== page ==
Tuesday, March 25, 2008

"Getting Free"

I'm reading a book, by James Herod, called Getting Free: Creating an Association of Democratic Autonomous Neighborhoods. You can read it, and others online, download a .pdf copy or send the author some money and get a real copy.

Getting Free is an excellent expostulation of the principles of local anarchist organization via neighborhood assemblies and associations of assemblies, as I have explained here and elsewhere and which I proposed in a run for Borough Assembly in Fairbanks, Alaska, and promoted in Albuquerque, New Mexico. Herod has very clearly outlined the principles of such anti-capitalist organization, and steps to get from here to there. I have yet to read the other works on his web site, but they look to offer equal promise. I'm a little bit concerned, as the copyright date on the web site is 2007 and he hasn't answered my email query. Time will tell.

Be that as it may... I'm a bit older now than when I ran for Borough Assembly and perhaps a bit.. well, older will have to do. I'm not sure if I'm wiser or just more cynical.

I've come to the realization, through life experience, gentle prodding by wiser comrades and lucky slaps up side the head, that most people in this world just don't want to take more control over their own lives. To use a Rule of Thumb devised by my wife Jean and I, about 10% of the people in our world are concerned with the world around them and care to do much of anything about it. The 10% rule seems to apply whether it's attendance at our Homeowner's Association, our Live Oak Neighbors gatherings or support for preservation of our local greenbelt.

This is not to say that it cannot be otherwise. There is no "Human Nature" carved in stone, hanging over each and every one of our heads, forcing us to be this way. Individuals in this society are this way because this is how they are taught to be. (Notice how I say "they." For some reason, Jean and I escaped this conditioning. I suspect there are a few others... 10% I might guess.)

It is a chicken and egg thing, though. Our society is formed by the way we are, which teaches children how to be human beings in our society. It seems like an inescapable spiral.

However, our society didn't get this way overnight, and it cannot change to another form overnight. It takes time, perseverance, vision and dedication. This is where we come in.

Gandhi said, "Be the change you wish to see in the world." Ram Dass told us, "Be here now." Castaneda described the life of the impeccable warrior. It's all the same thing. We each change the world we live in now, so that our life is moving toward a desired state. We remove ourselves from capitalist employment. We engage in and support neighborhood cooperatives, neighborhood assemblies, democratic decision-making. We withdraw our energy and cooperation from oppressive, capitalist institutions.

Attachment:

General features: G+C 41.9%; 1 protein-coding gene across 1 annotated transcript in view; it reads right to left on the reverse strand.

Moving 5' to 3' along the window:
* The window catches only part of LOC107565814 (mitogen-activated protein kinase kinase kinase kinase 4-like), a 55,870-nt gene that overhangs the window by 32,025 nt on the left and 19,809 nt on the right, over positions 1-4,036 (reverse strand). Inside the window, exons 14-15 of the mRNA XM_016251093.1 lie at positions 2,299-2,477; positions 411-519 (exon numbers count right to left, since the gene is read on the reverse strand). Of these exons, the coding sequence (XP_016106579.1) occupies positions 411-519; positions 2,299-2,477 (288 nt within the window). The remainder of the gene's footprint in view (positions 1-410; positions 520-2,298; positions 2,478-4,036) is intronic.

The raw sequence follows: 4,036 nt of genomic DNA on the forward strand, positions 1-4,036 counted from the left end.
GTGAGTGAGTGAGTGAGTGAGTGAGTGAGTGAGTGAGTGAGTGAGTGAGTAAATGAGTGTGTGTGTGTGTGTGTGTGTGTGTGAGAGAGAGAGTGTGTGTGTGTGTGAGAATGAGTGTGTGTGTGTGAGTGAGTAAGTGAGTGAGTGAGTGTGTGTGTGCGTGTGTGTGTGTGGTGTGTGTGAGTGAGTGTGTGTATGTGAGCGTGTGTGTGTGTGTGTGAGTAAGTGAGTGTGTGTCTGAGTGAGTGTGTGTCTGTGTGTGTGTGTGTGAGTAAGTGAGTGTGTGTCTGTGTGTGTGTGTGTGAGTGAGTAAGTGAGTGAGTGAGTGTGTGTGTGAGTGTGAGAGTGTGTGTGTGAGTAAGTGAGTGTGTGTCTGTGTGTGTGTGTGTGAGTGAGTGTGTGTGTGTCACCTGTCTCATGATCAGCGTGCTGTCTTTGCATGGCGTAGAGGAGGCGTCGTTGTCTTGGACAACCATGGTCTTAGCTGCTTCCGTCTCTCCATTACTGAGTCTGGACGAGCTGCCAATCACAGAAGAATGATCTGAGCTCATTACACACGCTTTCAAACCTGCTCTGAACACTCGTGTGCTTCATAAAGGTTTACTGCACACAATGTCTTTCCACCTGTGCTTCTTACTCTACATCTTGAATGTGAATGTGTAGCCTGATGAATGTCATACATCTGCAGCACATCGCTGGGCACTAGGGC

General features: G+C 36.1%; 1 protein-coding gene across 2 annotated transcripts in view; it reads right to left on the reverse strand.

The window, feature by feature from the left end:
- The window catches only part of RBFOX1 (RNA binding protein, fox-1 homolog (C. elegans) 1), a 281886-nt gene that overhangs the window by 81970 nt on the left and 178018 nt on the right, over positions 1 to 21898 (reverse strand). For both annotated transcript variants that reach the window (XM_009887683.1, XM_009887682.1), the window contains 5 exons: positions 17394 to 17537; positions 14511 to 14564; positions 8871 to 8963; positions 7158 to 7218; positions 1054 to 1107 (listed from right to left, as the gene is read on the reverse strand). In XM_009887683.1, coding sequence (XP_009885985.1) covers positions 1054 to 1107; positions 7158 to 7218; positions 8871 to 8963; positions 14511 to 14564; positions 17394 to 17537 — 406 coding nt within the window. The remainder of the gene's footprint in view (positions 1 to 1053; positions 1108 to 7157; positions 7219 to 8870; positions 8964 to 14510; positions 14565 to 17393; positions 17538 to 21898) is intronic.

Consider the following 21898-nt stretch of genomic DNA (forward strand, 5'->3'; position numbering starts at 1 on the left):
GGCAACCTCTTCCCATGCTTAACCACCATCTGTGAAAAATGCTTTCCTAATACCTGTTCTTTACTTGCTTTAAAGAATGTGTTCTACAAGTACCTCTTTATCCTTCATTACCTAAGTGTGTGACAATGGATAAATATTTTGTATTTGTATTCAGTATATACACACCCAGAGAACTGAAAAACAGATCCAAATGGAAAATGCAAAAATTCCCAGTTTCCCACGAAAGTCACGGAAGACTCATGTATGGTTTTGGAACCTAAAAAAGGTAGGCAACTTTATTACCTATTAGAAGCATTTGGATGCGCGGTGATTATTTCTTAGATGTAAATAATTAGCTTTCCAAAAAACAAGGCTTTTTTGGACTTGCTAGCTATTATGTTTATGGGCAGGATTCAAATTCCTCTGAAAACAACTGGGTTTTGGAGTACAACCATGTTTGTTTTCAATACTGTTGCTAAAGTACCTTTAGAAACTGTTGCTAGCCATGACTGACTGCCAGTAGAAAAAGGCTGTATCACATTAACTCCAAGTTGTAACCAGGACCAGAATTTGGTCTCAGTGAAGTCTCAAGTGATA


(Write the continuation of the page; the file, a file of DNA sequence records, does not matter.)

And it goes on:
We work to build a better world here and now, not at some distant place and time. Our actions do not depend on the actions of others.

We have a finite number of decisions to make in the remainder of our lives. We live to make each decision count.

In times of great change, those who stay the same are left behind.

Firing the Nanny

Here's a fellow contemplating moving to the uS from Canada. He's understandably nervous about living in the Police State, with considerable justification.

We uS frogs have been boiled slowly by the militarized constabulary. We've slowly been acculturated to the security apparatus, first at airports, then, increasingly, everywhere else. Homeland Security has inserted its tentacles everywhere, into every orifice that might conceivably harbor subversive thought and action.

This is not to say that we do not appreciate and value our local police, even though they are increasingly falling under the thrall of the Homeland Security beast. Our local police are still our neighbors, friends and relatives. They still share our streets and sidewalks, shop in our stores, gather for our cultural events. Here in Santa Cruz, the chief spokesman for the police department, Zack Friend, (no kidding... really!) performs in a monthly stand-up comedy show.

The Police State does not arise from within, it is imposed from without, in the form of federal money dangled in front of local police departments starving for money to run their departments. With the money comes training, and with training comes indoctrination. So the Police State grows.

Somewhere along the line, we gave up the idea of local control, of local decision-making, of taking responsibility for our own communities, our own neighborhoods, our own lives. We've turned our lives over to the Central Nannies, in the form of City, County, State and federal government bureaucracies, giving them the power to make decisions for us, giving up our power to control our own lives as fully involved, democratic decision-makers.

The answer, of course, is to organize locally in neighborhood assemblies to determine for ourselves our neighborhood problems and what we want to do about them. Some people call it anarchy, I call it democracy.

I don't know if it's possible to organize ourselves in such a form, now that everyone is used to being cared for by the state. It seems we've lost the ability to take care of ourselves, or at least the will to make the effort.

But then, how will we know unless we try?